“I work on a variety of justice based issues. I am proud to stand up in front of my friends and family at my graduation to ask President Obama to choose to protect our future instead of Big Oil's,” said Andrew Lin, Sociology Major. “My generation is leading the climate movement because we understand that if we keep on our current course, our climate and planet will be destroyed."
April 25, 2013
See below for contact information
Ten U.S. Cities Commit to Pursue Fossil Fuel Divestment
Cities add momentum a national movement that has spread to over 300 colleges and universities across the country
SEATTLE, WA -- The Mayor of Seattle, 350.org, and the Mayors Innovation Project announced today that nine mayors and city councils across the country are joining the Mayor of Seattle in urging their cities to divest from the top 200 fossil fuel companies because of the industry’s responsibility for the climate crisis.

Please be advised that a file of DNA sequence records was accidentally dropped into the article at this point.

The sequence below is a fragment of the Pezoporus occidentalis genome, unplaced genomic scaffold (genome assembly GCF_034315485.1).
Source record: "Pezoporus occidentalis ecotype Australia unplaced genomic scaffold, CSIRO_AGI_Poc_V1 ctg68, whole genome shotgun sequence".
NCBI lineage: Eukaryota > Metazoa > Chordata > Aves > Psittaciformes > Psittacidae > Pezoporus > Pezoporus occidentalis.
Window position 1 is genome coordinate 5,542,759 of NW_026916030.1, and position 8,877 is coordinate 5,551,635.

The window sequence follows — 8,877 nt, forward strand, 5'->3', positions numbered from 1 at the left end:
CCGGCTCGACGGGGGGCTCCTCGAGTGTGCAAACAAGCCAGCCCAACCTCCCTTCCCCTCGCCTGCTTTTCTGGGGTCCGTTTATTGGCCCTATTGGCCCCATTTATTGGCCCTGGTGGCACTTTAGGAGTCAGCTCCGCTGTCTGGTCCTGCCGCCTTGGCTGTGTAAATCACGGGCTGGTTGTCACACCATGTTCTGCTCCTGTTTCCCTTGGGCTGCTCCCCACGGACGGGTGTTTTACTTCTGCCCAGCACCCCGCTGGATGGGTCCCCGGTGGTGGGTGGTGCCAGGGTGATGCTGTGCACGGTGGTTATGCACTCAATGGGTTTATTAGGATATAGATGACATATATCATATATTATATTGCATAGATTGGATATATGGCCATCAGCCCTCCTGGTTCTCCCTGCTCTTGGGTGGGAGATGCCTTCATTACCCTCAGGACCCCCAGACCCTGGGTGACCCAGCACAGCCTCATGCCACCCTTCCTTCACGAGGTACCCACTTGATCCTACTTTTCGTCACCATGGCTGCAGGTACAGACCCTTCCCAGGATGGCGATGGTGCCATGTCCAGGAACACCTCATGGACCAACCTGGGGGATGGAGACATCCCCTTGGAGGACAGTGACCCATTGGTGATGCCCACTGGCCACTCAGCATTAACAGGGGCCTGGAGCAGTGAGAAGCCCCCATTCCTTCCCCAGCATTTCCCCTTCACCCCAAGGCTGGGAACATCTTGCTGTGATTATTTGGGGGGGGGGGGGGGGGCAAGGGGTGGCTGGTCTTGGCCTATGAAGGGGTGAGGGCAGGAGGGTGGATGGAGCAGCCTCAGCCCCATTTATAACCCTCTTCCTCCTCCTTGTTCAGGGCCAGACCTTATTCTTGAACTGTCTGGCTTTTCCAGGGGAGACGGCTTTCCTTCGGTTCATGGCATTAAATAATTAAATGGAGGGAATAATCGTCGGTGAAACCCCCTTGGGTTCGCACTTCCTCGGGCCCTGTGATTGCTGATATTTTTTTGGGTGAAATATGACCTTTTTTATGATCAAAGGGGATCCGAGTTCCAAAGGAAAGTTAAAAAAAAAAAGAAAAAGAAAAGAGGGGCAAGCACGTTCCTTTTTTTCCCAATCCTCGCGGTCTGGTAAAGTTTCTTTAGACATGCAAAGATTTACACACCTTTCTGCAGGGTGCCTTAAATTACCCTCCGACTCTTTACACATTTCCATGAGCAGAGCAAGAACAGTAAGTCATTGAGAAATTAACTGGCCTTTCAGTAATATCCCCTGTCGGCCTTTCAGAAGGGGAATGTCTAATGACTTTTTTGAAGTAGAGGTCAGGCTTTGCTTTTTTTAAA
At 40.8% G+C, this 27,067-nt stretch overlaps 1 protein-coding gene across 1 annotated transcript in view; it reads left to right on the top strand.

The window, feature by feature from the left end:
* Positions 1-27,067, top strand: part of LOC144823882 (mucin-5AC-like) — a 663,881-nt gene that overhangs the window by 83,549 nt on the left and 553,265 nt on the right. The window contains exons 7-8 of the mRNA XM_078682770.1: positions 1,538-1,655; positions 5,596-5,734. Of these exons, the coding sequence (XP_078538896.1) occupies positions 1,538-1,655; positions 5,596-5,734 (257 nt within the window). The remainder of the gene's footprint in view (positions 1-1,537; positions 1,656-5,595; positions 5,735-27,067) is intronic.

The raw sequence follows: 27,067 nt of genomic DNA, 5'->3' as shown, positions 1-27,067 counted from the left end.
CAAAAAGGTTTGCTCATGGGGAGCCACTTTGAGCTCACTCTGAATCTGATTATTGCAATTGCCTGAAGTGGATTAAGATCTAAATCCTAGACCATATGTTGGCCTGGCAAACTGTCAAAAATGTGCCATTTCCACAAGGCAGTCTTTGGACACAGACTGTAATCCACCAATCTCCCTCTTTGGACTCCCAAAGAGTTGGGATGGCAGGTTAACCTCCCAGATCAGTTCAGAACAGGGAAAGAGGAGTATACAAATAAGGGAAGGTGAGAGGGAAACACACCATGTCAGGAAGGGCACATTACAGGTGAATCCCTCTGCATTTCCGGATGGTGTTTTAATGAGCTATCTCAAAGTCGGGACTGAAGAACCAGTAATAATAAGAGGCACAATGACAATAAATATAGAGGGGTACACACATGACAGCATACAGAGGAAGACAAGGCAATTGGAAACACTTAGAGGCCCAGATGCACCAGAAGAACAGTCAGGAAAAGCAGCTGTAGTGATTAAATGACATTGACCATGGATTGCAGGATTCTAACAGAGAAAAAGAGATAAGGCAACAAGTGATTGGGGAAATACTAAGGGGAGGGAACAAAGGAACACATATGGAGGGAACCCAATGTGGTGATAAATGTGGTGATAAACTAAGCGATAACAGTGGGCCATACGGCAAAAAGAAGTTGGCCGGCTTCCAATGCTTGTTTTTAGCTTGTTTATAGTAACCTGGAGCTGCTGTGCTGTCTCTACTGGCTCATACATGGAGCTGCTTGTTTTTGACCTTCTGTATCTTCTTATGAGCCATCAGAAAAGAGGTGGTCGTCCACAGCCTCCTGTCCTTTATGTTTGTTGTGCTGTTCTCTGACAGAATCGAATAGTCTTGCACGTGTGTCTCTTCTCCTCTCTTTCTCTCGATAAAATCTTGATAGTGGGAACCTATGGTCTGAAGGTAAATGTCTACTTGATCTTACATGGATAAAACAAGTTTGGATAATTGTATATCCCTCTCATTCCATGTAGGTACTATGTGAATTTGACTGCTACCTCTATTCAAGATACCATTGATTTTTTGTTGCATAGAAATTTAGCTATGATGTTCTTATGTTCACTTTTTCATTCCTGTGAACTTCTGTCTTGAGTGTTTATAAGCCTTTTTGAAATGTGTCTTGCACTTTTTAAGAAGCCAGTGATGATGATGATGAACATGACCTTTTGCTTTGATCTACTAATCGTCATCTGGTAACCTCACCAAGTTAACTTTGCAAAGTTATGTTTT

“Divestment is just one of the steps we can take to address the climate crisis,” said Mayor Mike McGinn of Seattle, who this November urged the city’s pension fund to divest from the fossil fuel industry and is now encouraging other mayors to do the same. “Cities that do so will be leaders in creating a new model for quality of life, environmental sustainability and economic success. We’ve got a head start on that here in Seattle, but there’s a lot more work to do.”
The other cities who have agreed to pursue divestment include: Madison, WI, Bayfield, WI, Ithaca, NY, Boulder, CO, Rochester, MN, Eugene, OR, Richmond, CA, Berkeley, CA, and San Francisco, CA. In San Francisco, the city’s Board of Supervisors voted unanimously on Tuesday to urge the cities $16 billion pension fund to divest over $583 million from the fossil fuel industry. Elsewhere, the mayors have agreed to pursue ways to keep their city funds out of fossil fuel companies and urge either their city or state pension fund to divest.